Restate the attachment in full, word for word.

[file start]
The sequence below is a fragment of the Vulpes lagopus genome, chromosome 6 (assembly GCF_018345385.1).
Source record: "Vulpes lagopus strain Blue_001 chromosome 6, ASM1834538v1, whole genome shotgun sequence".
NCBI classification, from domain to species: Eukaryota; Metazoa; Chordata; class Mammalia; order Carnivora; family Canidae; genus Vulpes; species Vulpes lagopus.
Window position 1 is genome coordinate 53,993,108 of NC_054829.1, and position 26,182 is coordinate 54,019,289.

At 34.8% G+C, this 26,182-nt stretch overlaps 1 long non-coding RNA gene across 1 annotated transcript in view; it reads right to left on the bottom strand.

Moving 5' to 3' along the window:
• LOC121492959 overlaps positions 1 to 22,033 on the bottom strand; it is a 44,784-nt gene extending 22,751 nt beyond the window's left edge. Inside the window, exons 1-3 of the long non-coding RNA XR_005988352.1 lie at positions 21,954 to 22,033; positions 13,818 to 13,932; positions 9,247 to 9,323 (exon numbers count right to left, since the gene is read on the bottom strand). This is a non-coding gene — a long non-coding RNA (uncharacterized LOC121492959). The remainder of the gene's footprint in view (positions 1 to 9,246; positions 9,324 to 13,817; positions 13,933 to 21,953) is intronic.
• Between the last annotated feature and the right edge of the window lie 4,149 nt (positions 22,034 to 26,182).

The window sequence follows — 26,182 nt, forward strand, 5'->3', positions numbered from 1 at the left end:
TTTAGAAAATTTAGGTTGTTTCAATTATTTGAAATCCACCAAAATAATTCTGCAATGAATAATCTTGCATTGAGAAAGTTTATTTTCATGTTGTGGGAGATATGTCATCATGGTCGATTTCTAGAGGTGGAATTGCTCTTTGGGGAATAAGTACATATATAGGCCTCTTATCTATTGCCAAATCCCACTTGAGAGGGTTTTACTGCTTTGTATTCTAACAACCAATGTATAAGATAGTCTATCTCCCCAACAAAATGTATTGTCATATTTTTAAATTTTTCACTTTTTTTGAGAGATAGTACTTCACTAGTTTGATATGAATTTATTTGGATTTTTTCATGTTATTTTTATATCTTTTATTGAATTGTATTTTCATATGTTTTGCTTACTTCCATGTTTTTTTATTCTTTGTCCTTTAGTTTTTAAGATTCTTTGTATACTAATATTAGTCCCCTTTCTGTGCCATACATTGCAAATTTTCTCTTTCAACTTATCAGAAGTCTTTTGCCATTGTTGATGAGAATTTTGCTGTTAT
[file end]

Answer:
The sequence below is a fragment of the Vulpes lagopus genome, chromosome 6 (assembly GCF_018345385.1).
Source record: "Vulpes lagopus strain Blue_001 chromosome 6, ASM1834538v1, whole genome shotgun sequence".
NCBI classification, from domain to species: Eukaryota; Metazoa; Chordata; class Mammalia; order Carnivora; family Canidae; genus Vulpes; species Vulpes lagopus.
Window position 1 is genome coordinate 53,993,108 of NC_054829.1, and position 26,182 is coordinate 54,019,289.

At 34.8% G+C, this 26,182-nt stretch overlaps 1 long non-coding RNA gene across 1 annotated transcript in view; it reads right to left on the bottom strand.

Moving 5' to 3' along the window:
• LOC121492959 overlaps positions 1 to 22,033 on the bottom strand; it is a 44,784-nt gene extending 22,751 nt beyond the window's left edge. Inside the window, exons 1-3 of the long non-coding RNA XR_005988352.1 lie at positions 21,954 to 22,033; positions 13,818 to 13,932; positions 9,247 to 9,323 (exon numbers count right to left, since the gene is read on the bottom strand). This is a non-coding gene — a long non-coding RNA (uncharacterized LOC121492959). The remainder of the gene's footprint in view (positions 1 to 9,246; positions 9,324 to 13,817; positions 13,933 to 21,953) is intronic.
• Between the last annotated feature and the right edge of the window lie 4,149 nt (positions 22,034 to 26,182).

The window sequence follows — 26,182 nt, forward strand, 5'->3', positions numbered from 1 at the left end:
TTTAGAAAATTTAGGTTGTTTCAATTATTTGAAATCCACCAAAATAATTCTGCAATGAATAATCTTGCATTGAGAAAGTTTATTTTCATGTTGTGGGAGATATGTCATCATGGTCGATTTCTAGAGGTGGAATTGCTCTTTGGGGAATAAGTACATATATAGGCCTCTTATCTATTGCCAAATCCCACTTGAGAGGGTTTTACTGCTTTGTATTCTAACAACCAATGTATAAGATAGTCTATCTCCCCAACAAAATGTATTGTCATATTTTTAAATTTTTCACTTTTTTTGAGAGATAGTACTTCACTAGTTTGATATGAATTTATTTGGATTTTTTCATGTTATTTTTATATCTTTTATTGAATTGTATTTTCATATGTTTTGCTTACTTCCATGTTTTTTTATTCTTTGTCCTTTAGTTTTTAAGATTCTTTGTATACTAATATTAGTCCCCTTTCTGTGCCATACATTGCAAATTTTCTCTTTCAACTTATCAGAAGTCTTTTGCCATTGTTGATGAGAATTTTGCTGTTAT